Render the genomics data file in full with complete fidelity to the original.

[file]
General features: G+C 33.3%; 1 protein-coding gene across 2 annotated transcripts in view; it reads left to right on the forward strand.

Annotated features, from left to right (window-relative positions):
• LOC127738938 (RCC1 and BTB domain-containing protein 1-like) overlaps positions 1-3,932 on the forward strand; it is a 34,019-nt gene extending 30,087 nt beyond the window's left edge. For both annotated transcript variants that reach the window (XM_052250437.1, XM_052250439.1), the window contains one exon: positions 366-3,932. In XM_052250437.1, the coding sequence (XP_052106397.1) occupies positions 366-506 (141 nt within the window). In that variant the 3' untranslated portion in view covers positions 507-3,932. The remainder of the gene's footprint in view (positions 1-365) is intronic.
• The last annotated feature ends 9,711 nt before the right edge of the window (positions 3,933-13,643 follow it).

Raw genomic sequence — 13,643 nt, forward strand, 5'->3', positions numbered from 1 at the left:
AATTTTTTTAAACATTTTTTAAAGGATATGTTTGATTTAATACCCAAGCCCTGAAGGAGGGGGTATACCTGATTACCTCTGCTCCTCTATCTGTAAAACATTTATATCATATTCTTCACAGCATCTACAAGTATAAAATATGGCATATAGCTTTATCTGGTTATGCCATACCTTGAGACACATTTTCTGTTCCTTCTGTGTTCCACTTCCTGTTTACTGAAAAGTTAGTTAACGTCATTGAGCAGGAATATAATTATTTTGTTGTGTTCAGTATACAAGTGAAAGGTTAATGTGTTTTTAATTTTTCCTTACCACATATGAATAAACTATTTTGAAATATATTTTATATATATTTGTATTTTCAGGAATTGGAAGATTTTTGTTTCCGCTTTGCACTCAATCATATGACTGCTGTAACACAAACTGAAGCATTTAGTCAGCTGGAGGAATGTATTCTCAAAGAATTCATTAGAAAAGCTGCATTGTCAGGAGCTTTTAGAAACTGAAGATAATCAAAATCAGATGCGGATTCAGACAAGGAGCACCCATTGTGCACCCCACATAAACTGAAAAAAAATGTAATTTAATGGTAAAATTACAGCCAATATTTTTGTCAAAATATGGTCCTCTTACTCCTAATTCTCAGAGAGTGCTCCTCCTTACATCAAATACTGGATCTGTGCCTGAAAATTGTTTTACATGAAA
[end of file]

General features: G+C 33.3%; 1 protein-coding gene across 2 annotated transcripts in view; it reads left to right on the forward strand.

Annotated features, from left to right (window-relative positions):
• LOC127738938 (RCC1 and BTB domain-containing protein 1-like) overlaps positions 1-3,932 on the forward strand; it is a 34,019-nt gene extending 30,087 nt beyond the window's left edge. For both annotated transcript variants that reach the window (XM_052250437.1, XM_052250439.1), the window contains one exon: positions 366-3,932. In XM_052250437.1, the coding sequence (XP_052106397.1) occupies positions 366-506 (141 nt within the window). In that variant the 3' untranslated portion in view covers positions 507-3,932. The remainder of the gene's footprint in view (positions 1-365) is intronic.
• The last annotated feature ends 9,711 nt before the right edge of the window (positions 3,933-13,643 follow it).

Raw genomic sequence — 13,643 nt, forward strand, 5'->3', positions numbered from 1 at the left:
AATTTTTTTAAACATTTTTTAAAGGATATGTTTGATTTAATACCCAAGCCCTGAAGGAGGGGGTATACCTGATTACCTCTGCTCCTCTATCTGTAAAACATTTATATCATATTCTTCACAGCATCTACAAGTATAAAATATGGCATATAGCTTTATCTGGTTATGCCATACCTTGAGACACATTTTCTGTTCCTTCTGTGTTCCACTTCCTGTTTACTGAAAAGTTAGTTAACGTCATTGAGCAGGAATATAATTATTTTGTTGTGTTCAGTATACAAGTGAAAGGTTAATGTGTTTTTAATTTTTCCTTACCACATATGAATAAACTATTTTGAAATATATTTTATATATATTTGTATTTTCAGGAATTGGAAGATTTTTGTTTCCGCTTTGCACTCAATCATATGACTGCTGTAACACAAACTGAAGCATTTAGTCAGCTGGAGGAATGTATTCTCAAAGAATTCATTAGAAAAGCTGCATTGTCAGGAGCTTTTAGAAACTGAAGATAATCAAAATCAGATGCGGATTCAGACAAGGAGCACCCATTGTGCACCCCACATAAACTGAAAAAAAATGTAATTTAATGGTAAAATTACAGCCAATATTTTTGTCAAAATATGGTCCTCTTACTCCTAATTCTCAGAGAGTGCTCCTCCTTACATCAAATACTGGATCTGTGCCTGAAAATTGTTTTACATGAAA